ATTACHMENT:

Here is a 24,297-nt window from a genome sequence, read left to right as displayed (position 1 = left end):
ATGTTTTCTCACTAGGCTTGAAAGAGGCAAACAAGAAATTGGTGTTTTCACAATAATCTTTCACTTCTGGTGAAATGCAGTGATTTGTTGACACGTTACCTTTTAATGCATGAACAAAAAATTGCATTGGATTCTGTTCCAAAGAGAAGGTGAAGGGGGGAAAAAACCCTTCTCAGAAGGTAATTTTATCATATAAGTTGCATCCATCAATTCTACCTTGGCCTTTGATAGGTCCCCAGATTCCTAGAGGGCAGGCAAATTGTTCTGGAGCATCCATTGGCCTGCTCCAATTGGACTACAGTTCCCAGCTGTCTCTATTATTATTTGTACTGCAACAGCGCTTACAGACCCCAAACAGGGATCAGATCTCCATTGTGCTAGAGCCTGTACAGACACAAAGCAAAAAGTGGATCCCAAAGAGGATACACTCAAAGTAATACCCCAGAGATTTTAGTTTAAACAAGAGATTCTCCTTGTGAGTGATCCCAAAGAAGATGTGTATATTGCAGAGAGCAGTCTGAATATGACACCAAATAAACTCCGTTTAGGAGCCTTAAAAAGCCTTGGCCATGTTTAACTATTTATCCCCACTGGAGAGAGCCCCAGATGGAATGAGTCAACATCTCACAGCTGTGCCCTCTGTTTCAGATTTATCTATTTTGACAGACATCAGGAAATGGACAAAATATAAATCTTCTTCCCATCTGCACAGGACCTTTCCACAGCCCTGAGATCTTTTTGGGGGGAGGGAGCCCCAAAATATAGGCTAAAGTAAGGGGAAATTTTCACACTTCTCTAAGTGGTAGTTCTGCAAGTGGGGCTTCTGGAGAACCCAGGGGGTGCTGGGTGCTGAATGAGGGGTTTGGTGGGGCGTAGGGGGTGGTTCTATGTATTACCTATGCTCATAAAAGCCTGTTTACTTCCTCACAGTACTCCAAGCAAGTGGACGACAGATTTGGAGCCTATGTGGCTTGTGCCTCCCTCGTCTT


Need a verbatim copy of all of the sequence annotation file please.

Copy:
Here is a 24,297-nt window from a genome sequence, read left to right as displayed (position 1 = left end):
ATGTTTTCTCACTAGGCTTGAAAGAGGCAAACAAGAAATTGGTGTTTTCACAATAATCTTTCACTTCTGGTGAAATGCAGTGATTTGTTGACACGTTACCTTTTAATGCATGAACAAAAAATTGCATTGGATTCTGTTCCAAAGAGAAGGTGAAGGGGGGAAAAAACCCTTCTCAGAAGGTAATTTTATCATATAAGTTGCATCCATCAATTCTACCTTGGCCTTTGATAGGTCCCCAGATTCCTAGAGGGCAGGCAAATTGTTCTGGAGCATCCATTGGCCTGCTCCAATTGGACTACAGTTCCCAGCTGTCTCTATTATTATTTGTACTGCAACAGCGCTTACAGACCCCAAACAGGGATCAGATCTCCATTGTGCTAGAGCCTGTACAGACACAAAGCAAAAAGTGGATCCCAAAGAGGATACACTCAAAGTAATACCCCAGAGATTTTAGTTTAAACAAGAGATTCTCCTTGTGAGTGATCCCAAAGAAGATGTGTATATTGCAGAGAGCAGTCTGAATATGACACCAAATAAACTCCGTTTAGGAGCCTTAAAAAGCCTTGGCCATGTTTAACTATTTATCCCCACTGGAGAGAGCCCCAGATGGAATGAGTCAACATCTCACAGCTGTGCCCTCTGTTTCAGATTTATCTATTTTGACAGACATCAGGAAATGGACAAAATATAAATCTTCTTCCCATCTGCACAGGACCTTTCCACAGCCCTGAGATCTTTTTGGGGGGAGGGAGCCCCAAAATATAGGCTAAAGTAAGGGGAAATTTTCACACTTCTCTAAGTGGTAGTTCTGCAAGTGGGGCTTCTGGAGAACCCAGGGGGTGCTGGGTGCTGAATGAGGGGTTTGGTGGGGCGTAGGGGGTGGTTCTATGTATTACCTATGCTCATAAAAGCCTGTTTACTTCCTCACAGTACTCCAAGCAAGTGGACGACAGATTTGGAGCCTATGTGGCTTGTGCCTCCCTCGTCTT